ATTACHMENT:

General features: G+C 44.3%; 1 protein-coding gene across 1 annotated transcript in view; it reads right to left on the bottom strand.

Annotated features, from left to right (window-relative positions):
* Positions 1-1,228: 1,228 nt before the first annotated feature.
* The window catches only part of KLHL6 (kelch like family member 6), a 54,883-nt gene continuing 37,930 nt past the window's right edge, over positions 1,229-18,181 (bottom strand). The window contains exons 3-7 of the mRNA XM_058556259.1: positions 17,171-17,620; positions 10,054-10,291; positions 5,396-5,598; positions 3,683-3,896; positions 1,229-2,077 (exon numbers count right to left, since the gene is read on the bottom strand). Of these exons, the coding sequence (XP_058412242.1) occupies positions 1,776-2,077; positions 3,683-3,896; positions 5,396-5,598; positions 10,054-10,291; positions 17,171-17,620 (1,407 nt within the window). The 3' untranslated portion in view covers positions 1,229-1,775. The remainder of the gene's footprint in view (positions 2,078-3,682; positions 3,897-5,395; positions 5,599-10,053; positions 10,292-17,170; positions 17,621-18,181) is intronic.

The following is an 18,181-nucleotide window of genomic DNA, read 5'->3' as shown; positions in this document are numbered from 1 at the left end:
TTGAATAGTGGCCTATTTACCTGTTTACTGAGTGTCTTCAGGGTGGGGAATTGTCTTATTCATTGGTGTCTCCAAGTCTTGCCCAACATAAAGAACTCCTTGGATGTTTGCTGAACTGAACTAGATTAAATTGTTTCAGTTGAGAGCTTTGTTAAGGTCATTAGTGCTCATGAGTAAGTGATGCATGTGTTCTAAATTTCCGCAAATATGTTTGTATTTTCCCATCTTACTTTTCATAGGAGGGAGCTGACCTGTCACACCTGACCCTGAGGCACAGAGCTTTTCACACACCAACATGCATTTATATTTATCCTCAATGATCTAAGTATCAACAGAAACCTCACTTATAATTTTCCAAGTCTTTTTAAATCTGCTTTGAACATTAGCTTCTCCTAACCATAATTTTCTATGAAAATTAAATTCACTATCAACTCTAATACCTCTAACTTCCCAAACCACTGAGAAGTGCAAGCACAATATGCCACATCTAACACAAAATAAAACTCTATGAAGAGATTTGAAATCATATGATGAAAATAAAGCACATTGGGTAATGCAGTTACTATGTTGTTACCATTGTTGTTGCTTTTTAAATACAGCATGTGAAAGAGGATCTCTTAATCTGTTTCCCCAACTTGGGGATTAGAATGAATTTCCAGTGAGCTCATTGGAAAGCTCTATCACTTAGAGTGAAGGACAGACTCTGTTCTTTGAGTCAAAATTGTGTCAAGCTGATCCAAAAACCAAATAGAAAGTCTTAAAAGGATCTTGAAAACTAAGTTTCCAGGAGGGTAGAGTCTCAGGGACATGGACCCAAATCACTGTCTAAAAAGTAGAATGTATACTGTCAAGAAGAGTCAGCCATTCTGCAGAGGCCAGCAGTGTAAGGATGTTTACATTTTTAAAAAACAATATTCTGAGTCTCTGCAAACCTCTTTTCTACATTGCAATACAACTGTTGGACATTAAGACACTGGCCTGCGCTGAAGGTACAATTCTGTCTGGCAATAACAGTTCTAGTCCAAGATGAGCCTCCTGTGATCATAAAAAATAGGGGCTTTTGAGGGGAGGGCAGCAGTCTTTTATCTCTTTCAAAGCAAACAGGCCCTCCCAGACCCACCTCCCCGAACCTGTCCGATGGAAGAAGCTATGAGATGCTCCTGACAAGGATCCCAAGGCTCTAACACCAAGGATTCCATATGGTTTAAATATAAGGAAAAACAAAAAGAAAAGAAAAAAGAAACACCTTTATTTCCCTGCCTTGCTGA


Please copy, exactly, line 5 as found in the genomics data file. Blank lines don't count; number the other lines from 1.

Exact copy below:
The following is an 18,181-nucleotide window of genomic DNA, read 5'->3' as shown; positions in this document are numbered from 1 at the left end: